The DOD Manned Space Flight Support Office
In 1958 the U.S. government established the DOD Manned Space Flight Support Office (DDMS) to support NASA’s manned space flight programs. The DDMS provided medical support and communications, tracking, and data capabilities, and recovered astronauts and space capsules after splashdown for all manned programs from Mercury (1959-1963) through Skylab (1973-1974).
When the Space Shuttle Program began in the 1980s, the DDMS assumed responsibility for astronaut rescue and recovery, payload security, and a variety of contingency
services in the event of an emergency. Located near the Kennedy Space Center in Florida, the DDMS has at its disposal a number of air force and navy resources including helicopters, tanker aircraft, ships, air traffic control facilities, and medical and search-and-rescue personnel. The DDMS also supports potential emergency landing sites in Spain, Morocco, and Gambia.
SPACE AGENCIES AROUND THE WORLD
NASA and Roscosmos operate the two most active space programs in the world. Roscosmos evolved from the Soviet space agency. The Soviet space program achieved many important milestones in robotic and human spaceflight. Other nations with the resources to do so have ventured into space. Some have sent their astronauts aboard U.S., Soviet, or Russian spacecraft. Others have developed their own space vehicles and programs. This has created new opportunities for cooperation and competition among space-faring nations.
Table 3.1 lists the space agencies of various countries around the world. A few of the major programs are described in this chapter.
|TABLE 3.1 International space agencies|
|SOURCE: Created by Kim Masters Evans for Gale, Cengage Learning, 2008|
|Argentina||Comisión Nacional de Investigaciones Espaciales||CONAE|
|Australia||Australian Space Office||ASO|
|Austria||Osterreichische Gesellschaft für Weltraumfragen Ges.m.b.H (Austrian Space Agency)||ASA|
|Belgium||Belgium Federal Science Policy Office||SPO|
|Brazil||Agência Espacial Brasileira||AEB|
|Bulgaria||Bulgarian Aerospace Agency||BASA|
|Canada||Canadian Space Agency||CSA|
|China||China National Space Administration||CNSA|
|Denmark||Dansk Rumforsknignsinstitut (Danish Space Research Institute)||DSRI|
|Finland||National Technology Agency of Finland||Tekes|
|France||Centre National d’Etudes Spatiales||CNES|
|Germany||Deutschen Zentrum für Luft- und Raumfahrt||DLR|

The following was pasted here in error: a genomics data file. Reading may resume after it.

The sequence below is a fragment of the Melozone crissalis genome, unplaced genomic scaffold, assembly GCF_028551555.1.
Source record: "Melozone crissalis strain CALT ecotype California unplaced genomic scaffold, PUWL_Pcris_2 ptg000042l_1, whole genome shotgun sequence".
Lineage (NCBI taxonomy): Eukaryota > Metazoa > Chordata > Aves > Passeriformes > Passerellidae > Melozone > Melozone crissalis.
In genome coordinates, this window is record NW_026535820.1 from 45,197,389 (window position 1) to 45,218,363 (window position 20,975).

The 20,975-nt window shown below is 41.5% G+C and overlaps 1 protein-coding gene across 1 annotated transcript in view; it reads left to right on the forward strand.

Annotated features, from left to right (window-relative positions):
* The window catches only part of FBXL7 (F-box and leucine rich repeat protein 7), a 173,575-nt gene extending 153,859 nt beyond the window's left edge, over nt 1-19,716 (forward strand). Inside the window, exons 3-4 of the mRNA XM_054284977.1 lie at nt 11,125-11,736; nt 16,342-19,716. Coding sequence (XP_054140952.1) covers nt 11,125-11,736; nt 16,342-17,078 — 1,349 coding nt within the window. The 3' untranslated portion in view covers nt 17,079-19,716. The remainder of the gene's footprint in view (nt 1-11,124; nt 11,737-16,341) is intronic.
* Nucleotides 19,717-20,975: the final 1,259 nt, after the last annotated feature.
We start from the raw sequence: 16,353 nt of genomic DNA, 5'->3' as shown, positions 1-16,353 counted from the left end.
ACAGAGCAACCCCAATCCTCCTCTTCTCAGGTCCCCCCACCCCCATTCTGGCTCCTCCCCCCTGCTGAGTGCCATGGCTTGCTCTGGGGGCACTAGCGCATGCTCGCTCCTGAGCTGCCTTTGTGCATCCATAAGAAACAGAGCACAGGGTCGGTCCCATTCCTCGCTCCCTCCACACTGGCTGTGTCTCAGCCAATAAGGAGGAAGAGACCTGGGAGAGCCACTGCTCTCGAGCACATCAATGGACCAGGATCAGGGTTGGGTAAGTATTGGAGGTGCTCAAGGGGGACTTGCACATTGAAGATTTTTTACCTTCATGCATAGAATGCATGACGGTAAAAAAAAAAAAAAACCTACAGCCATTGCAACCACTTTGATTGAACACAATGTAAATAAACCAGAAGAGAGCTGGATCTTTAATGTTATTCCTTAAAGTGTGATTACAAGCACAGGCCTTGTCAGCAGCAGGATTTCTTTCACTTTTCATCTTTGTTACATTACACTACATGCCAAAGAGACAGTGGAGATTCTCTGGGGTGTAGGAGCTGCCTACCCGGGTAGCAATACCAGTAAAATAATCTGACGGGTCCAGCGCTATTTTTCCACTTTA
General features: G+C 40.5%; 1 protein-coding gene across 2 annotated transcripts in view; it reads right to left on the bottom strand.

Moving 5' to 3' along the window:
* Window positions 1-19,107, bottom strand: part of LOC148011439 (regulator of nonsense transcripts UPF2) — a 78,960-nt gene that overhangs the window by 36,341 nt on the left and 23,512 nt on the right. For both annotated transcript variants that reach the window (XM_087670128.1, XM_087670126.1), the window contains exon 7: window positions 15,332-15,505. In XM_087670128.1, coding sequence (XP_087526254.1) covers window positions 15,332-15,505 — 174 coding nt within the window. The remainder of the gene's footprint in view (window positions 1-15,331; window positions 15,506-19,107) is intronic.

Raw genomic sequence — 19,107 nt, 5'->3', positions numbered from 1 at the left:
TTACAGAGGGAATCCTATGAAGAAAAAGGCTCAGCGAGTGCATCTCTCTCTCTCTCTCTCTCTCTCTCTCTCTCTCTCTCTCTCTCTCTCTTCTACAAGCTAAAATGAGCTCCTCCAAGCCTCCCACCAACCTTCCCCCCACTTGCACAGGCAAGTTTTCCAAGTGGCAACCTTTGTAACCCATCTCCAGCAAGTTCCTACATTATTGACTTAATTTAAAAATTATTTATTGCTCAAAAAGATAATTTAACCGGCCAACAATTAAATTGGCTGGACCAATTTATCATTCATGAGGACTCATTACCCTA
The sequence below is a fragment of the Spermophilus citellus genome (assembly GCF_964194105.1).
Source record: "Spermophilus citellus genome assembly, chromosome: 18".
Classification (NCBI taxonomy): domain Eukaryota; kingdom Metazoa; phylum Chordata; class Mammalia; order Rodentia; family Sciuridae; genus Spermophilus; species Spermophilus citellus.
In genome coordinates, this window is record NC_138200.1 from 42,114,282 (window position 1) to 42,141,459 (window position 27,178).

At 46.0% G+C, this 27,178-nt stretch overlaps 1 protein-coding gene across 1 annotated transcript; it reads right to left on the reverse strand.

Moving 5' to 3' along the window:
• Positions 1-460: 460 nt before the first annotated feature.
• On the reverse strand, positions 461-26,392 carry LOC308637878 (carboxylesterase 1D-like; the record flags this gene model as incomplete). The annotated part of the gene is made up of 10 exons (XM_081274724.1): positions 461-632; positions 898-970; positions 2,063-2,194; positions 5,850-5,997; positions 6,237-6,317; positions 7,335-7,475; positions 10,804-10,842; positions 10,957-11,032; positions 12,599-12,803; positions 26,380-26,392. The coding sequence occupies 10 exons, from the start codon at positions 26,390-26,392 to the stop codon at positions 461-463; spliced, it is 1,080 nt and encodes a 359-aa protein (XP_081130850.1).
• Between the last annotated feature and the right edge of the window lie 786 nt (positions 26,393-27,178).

|Hungary||Magyar Ürkutatási Iroda (Hungarian Space Office)||HSO|
|India||Indian Space Research Organisation||ISRO|
|Indonesia||National Institute of Aeronautics & Space||LAPAN|
|Israel||Israel Space Agency||ISA|
|Italy||Agenzia Spaziale Italiana||ASI|
|Japan||Japan Aerospace Exploration Agency||JAXA|
|Korea||Korea Aerospace Research Institute||KARI|
|Netherlands||Nationaal Lucht-en Ruimtevaartlaboratorium (National Aerospace Laboratory)||NAL|
|Norway||Norsk Romsenter (Norwegian Space Centre)||NSC|
|Poland||Space Research Centre||SRC|
|Portugal||Instituto Nacional de Engenharia e Tecnologia Industrial||INETI|
|Romania||Romanian Space Agency||ROSA|
|Russia||Russian Federal Space Agency||Roscosmos|
|Spain||Instituto Nacional de Técnica Aeroespacial||INTA|
|Sweden||Swedish National Space Board||SNSB|
|Ukraine||National Space Agency of Ukraine||NSAU|
|United Kingdom||British National Space Centre||BNSC|
The Russian Space Agency was officially created on February 25, 1992, by decree of the president of the Russian Federation. The agency inherited the technologies, programs, and facilities of the Soviet Union space program. In 1999 it was expanded to include the aviation industry, so its name was changed to the Russian Space and Aviation Agency (Rosaviakosmos). The aviation responsibilities were removed in 2004, so the agency was renamed the Russian Federal Space Agency (Roscosmos).
Sergei Korolëv (1906-1966) is considered the founder of the Soviet space program. Korolëv was born in Zhitomir, a town in what is now Ukraine. An engineer and aviator who began building rockets in the 1930s, he founded the rocket organization Gruppa Isutcheniya Reaktivnovo Dvisheniya (Group for Investigation of Reactive Motion). Following World War II the government appointed him to develop Soviet missile systems.
In August 1957 his team successfully tested the R-7, the world’s first ICBM. The R-7 was powerful enough to carry a nuclear warhead to the United States or a satellite into outer space. In October 1957 an R-7 rocket carried Sputnik 1 into orbit. The Soviet Union had beaten the United States into space.
Korolëv’s next challenge was to beat the United States to the Moon. In January 1959 the Soviet probe Luna 1 flew past the Moon. In September 1959 Luna 2 was deliberately crashed into the lunar surface, making it the first human-made object to reach the Moon. A month later Luna 3 took the first photographs of the far side of the Moon. Korolëv was already working on a spacecraft for manned missions. It was a modified R-7 called Vostok. The Vostok included a sphere-shaped cosmonaut module that held one person. The module was too heavy for a parachute. Instead, it included an ejection seat so that the cosmonaut could eject from the module following reentry and parachute to Earth by himself.
Throughout 1960 and early 1961 the Vostok was tested unmanned, with dogs, small mammals, and a mannequin aboard. Vostok flying dogs included Strelka, Belka, Pchelka, Mushka, Chernushka, and Zvezdochka. Many of the dogs died during these tests. The mannequin was nicknamed Ivan Ivanovich, which is the Russian equivalent of “John Doe.”